Geriatric Mob Boss, 93, Gets 8 Years in NY Prison
They say it's never too late to start. In the case of John "Sonny" Franzese, it's not too late to start a prison sentence for the geriatric mob boss.
Franzese, at 93 years young, was sentenced to eight years in prison for shaking down two strip clubs in Manhattan, Hustler and Penthouse, as well as a pizzeria, Reuters reports. Franzese is an underboss of the Colombo crime family. His convictions came for racketeering and extortion charges. With good behavior, he could be out on parole before he turns 100.
Federal Judge Brian Cogan was concerned that such a sentence was the equivalent of a life sentence for a man at Sonny Franzese's age. But assistant U.S. attorney Cristina Posa found that unmoving.
"He has never held an honest job for a day in his life," Posa told the judge. "He's essentially lived as a parasite off the hard work of others by shaking them down."
"He is largely responsible for the glamorization of the Mafia over the past century ... For him to die now as a criminal in jail is not an inappropriate response to the lifestyle he lived," she told the judge, the New York Daily News reports.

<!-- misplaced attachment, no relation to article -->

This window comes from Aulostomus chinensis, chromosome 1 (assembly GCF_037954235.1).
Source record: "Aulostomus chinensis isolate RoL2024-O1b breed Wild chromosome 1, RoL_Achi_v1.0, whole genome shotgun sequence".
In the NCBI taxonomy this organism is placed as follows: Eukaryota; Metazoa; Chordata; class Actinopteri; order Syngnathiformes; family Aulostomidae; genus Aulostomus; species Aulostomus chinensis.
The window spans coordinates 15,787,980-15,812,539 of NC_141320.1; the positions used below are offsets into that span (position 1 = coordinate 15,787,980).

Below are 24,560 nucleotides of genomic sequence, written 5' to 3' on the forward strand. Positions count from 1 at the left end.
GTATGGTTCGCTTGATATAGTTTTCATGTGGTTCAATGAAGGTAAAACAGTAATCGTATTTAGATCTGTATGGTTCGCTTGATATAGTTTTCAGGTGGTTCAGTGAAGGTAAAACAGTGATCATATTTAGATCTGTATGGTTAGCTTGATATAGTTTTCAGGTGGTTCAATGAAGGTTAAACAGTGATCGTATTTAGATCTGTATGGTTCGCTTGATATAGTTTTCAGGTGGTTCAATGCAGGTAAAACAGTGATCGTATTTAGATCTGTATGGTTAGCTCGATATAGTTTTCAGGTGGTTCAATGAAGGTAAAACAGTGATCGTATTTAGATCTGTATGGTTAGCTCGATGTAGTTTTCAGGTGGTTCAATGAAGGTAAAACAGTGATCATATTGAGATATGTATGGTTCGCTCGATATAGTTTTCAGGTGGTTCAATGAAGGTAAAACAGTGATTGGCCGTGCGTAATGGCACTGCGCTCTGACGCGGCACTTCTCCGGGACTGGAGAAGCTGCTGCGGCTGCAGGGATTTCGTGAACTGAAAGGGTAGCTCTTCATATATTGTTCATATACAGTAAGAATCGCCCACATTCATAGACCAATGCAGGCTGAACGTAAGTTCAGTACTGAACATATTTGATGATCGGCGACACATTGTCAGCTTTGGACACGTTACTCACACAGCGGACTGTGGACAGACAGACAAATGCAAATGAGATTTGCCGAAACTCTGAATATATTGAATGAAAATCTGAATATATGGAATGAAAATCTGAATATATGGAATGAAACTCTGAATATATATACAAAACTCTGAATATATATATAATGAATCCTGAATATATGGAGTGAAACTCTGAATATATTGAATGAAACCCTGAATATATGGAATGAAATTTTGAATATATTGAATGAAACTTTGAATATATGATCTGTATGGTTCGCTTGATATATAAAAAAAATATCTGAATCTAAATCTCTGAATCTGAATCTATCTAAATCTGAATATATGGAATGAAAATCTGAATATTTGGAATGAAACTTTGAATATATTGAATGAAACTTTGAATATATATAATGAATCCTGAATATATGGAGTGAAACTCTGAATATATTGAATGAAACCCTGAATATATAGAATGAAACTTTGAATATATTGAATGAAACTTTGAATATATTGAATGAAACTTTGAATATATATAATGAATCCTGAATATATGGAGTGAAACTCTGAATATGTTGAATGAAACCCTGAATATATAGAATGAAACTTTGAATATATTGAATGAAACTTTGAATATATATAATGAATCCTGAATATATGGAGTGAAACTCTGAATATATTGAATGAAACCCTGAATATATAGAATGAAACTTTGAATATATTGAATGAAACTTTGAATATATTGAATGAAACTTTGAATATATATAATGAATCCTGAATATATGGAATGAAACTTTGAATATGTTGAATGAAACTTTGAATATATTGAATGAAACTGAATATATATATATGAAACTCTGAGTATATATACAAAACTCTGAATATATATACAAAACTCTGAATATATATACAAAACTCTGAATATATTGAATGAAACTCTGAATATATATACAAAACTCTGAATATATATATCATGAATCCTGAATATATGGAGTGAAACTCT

Extortion is acquiring property or money by force, or threat of 1) violence, 2) property damage, 3) harm to reputation, or 4) unfavorable government action. Extortion is frequently lumped in with theft or larceny, but it differs in that the threat in question does not pose an imminent physical danger to the victim.
Franzese was never convicted of murder, but told an informant he participated in over 60 gangland killings. His own son testified against him last year, helping to convict the geriatric mob boss in the shakedowns. After Franzese found out his son John Jr., was an informant, he thought about killing him, FBI agent Vincent D'Agostino said yesterday, the Daily News reports.
Defense attorney Richard Lind said he intends to appeal the eight-year sentence.
- Mobster, 93, gets 8-year-sentence for strip joint shakedowns (USA Today)
- Criminal Law Basics (FindLaw)
- Defending Yourself Against a Criminal Charge (FindLaw)
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